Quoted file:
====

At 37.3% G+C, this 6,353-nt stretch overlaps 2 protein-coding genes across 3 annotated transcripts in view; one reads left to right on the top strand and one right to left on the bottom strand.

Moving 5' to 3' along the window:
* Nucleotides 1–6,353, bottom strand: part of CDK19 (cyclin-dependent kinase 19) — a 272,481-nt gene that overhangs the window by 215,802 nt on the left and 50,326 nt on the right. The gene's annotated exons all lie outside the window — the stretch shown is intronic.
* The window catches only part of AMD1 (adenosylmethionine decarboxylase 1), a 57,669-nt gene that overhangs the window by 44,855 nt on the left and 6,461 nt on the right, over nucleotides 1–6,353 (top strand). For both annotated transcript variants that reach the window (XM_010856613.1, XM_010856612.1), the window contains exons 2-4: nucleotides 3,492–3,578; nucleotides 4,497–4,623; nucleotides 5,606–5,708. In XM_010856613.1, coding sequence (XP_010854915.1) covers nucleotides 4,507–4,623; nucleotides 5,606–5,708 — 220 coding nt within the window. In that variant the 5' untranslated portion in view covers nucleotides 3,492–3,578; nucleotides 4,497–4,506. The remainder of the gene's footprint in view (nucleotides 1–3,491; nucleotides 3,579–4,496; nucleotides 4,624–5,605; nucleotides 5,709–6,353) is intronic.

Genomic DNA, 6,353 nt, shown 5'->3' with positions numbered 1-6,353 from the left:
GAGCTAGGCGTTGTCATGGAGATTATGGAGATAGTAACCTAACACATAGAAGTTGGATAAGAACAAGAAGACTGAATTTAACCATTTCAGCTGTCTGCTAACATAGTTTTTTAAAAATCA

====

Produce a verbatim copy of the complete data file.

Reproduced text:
At 37.3% G+C, this 6,353-nt stretch overlaps 2 protein-coding genes across 3 annotated transcripts in view; one reads left to right on the top strand and one right to left on the bottom strand.

Moving 5' to 3' along the window:
* Nucleotides 1–6,353, bottom strand: part of CDK19 (cyclin-dependent kinase 19) — a 272,481-nt gene that overhangs the window by 215,802 nt on the left and 50,326 nt on the right. The gene's annotated exons all lie outside the window — the stretch shown is intronic.
* The window catches only part of AMD1 (adenosylmethionine decarboxylase 1), a 57,669-nt gene that overhangs the window by 44,855 nt on the left and 6,461 nt on the right, over nucleotides 1–6,353 (top strand). For both annotated transcript variants that reach the window (XM_010856613.1, XM_010856612.1), the window contains exons 2-4: nucleotides 3,492–3,578; nucleotides 4,497–4,623; nucleotides 5,606–5,708. In XM_010856613.1, coding sequence (XP_010854915.1) covers nucleotides 4,507–4,623; nucleotides 5,606–5,708 — 220 coding nt within the window. In that variant the 5' untranslated portion in view covers nucleotides 3,492–3,578; nucleotides 4,497–4,506. The remainder of the gene's footprint in view (nucleotides 1–3,491; nucleotides 3,579–4,496; nucleotides 4,624–5,605; nucleotides 5,709–6,353) is intronic.

Genomic DNA, 6,353 nt, shown 5'->3' with positions numbered 1-6,353 from the left:
GAGCTAGGCGTTGTCATGGAGATTATGGAGATAGTAACCTAACACATAGAAGTTGGATAAGAACAAGAAGACTGAATTTAACCATTTCAGCTGTCTGCTAACATAGTTTTTTAAAAATCA